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National Sports

German biathlon star sent home for positive drug test

  • Author: Nathaniel Herz
  • Updated: September 28, 2016
  • Published February 21, 2014

KRASNAYA POLYANA, Russia -- A veteran German athlete tested positive for a banned stimulant after Monday's biathlon mass start race, according to the German Olympic Committee.

Evi Sachenbacher-Stehle, an Olympic champion in cross-country skiing who took up biathlon last winter, tested positive for the stimulant methylhexanamine. Both her A and B samples were positive.

She will go home immediately, German officials said Friday.

Methylhexanamine can be found in several supplements, including geranium oil, and the U.S. Anti-Doping Agency has cautioned athletes against accidental ingestion. Multiple athletes in sports like basketball, soccer, and track and field have been slapped with suspensions after accidentally taking the substance.

In a prepared statement provided by the German Ski Association, Sachenbacher-Stehle, who placed fourth in Monday's race, maintained that she had always confirmed the legality of her nutritional supplements with a laboratory.

"I am experiencing the worst nightmare that one could possibly imagine, because I cannot explain how I have received a positive test," she said. "All I can do at this moment is assure everyone that I have at no time deliberately taken banned substances, and I will do everything possible to clear up this matter completely."

Sachenbacher-Stehle is the fourth biathlete to have failed a doping test recently, after the International Biathlon Union in January announced positive tests from a Lithuanian and two Russians.

Stefan Schwarzbach, a spokesman for the German Ski Association, said the association provides its athletes with a list of approved supplements, and said it was possible that Sachenbacher-Stehle had ingested a contaminated product.

"It really seems that it is a mistake," he said. "And she has to handle the consequences."

Under the principle of strict liability, athletes are responsible for banned substances found in their samples regardless of whether they were ingested intentionally or not.

Sachenbacher-Stehle was one of two athletes expelled by their teams Friday for doping.

The Italian Olympic Committee said bobsledder William Frullani failed a doping test in the Olympic Village on Tuesday for the performance-enhancing drug dymethylpentylamine.

The news of Sachenbacher-Stehle's positive test -- bits and pieces of which trickled out Friday -- cast a pall over athletes, coaches, and officials involved in biathlon and cross-country skiing at the Sochi Games.

Many said they were shocked to learn the athlete involved was Sachenbacher-Stehle. Both biathletes and cross-country skiers described her as a cheerful, positive presence on their circuits. American cross-country skier Kikkan Randall called her "the last person, really, that you would suspect."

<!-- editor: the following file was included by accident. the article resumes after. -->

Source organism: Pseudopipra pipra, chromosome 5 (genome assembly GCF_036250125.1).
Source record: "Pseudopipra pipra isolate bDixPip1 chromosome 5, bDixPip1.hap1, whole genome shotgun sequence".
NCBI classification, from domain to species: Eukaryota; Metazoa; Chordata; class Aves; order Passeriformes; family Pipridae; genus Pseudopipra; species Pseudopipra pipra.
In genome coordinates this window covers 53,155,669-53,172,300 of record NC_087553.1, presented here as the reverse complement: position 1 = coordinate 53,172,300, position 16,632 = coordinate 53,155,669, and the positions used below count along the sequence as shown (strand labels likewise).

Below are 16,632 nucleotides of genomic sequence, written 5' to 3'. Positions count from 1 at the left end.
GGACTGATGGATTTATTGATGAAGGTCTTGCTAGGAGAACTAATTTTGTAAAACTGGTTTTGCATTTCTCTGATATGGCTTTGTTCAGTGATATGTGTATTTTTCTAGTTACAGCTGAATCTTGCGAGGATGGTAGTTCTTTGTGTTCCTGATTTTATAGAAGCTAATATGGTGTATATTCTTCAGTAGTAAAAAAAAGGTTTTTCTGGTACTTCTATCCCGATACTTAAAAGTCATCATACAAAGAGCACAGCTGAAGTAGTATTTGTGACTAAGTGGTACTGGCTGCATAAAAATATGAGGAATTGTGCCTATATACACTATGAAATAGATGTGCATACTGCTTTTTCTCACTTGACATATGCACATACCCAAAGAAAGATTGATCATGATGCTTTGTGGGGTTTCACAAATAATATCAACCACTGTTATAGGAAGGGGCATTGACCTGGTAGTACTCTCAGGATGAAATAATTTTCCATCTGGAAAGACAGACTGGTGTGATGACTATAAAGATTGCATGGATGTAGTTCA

Some said they found Sachenbacher-Stehle's claims plausible, while others dismissed her denials as typical for an athlete who has been caught red-handed.

"The first line of defense that you always hear, in virtually every possible doping case, is that: 'It was in my supplement. It was inadvertent,'" said Canadian Beckie Scott, a retired Olympic champion cross-country skier who's a member of both the International Olympic Committee, and the executive committee of the World Anti-Doping Agency. "I'm a really hardened cynic when it comes to those kinds of defenses."

American biathlete Tim Burke, whose girlfriend is Andrea Henkel, another member of the German team, said he was "really shocked" to learn of the positive test.

"I'm sure she's taking some sort of supplement that had something in it that wasn't listed on it," Burke said. "I feel awful for her -- she's a multiple-time Olympic champion, and I'm sure she did that clean. And now, she's always going to have this stain on her name."

In 2006, Sachenbacher-Stehle was given a five-day suspension for elevated levels of hemoglobin just before the start of the Turin Olympic Games. Hemoglobin is the protein in blood that carries oxygen, and high levels have been associated with doping--though they can also occur naturally.

On Friday, news reports were quick to cite the incident from 2006, but Burke, the American biathlete, noted that Americans, including Randall and cross-country skier Leif Zimmerman were both handed the same five-day ban.

"And I can guarantee you they weren't doping," Burke said. "Everyone reads that and just sees that as a doping violation. But it's not."

Daily News reporter Nathaniel Herz is in Sochi covering the Olympics for the Daily News and The Associated Press and Chelsea Little of contributed to this report.


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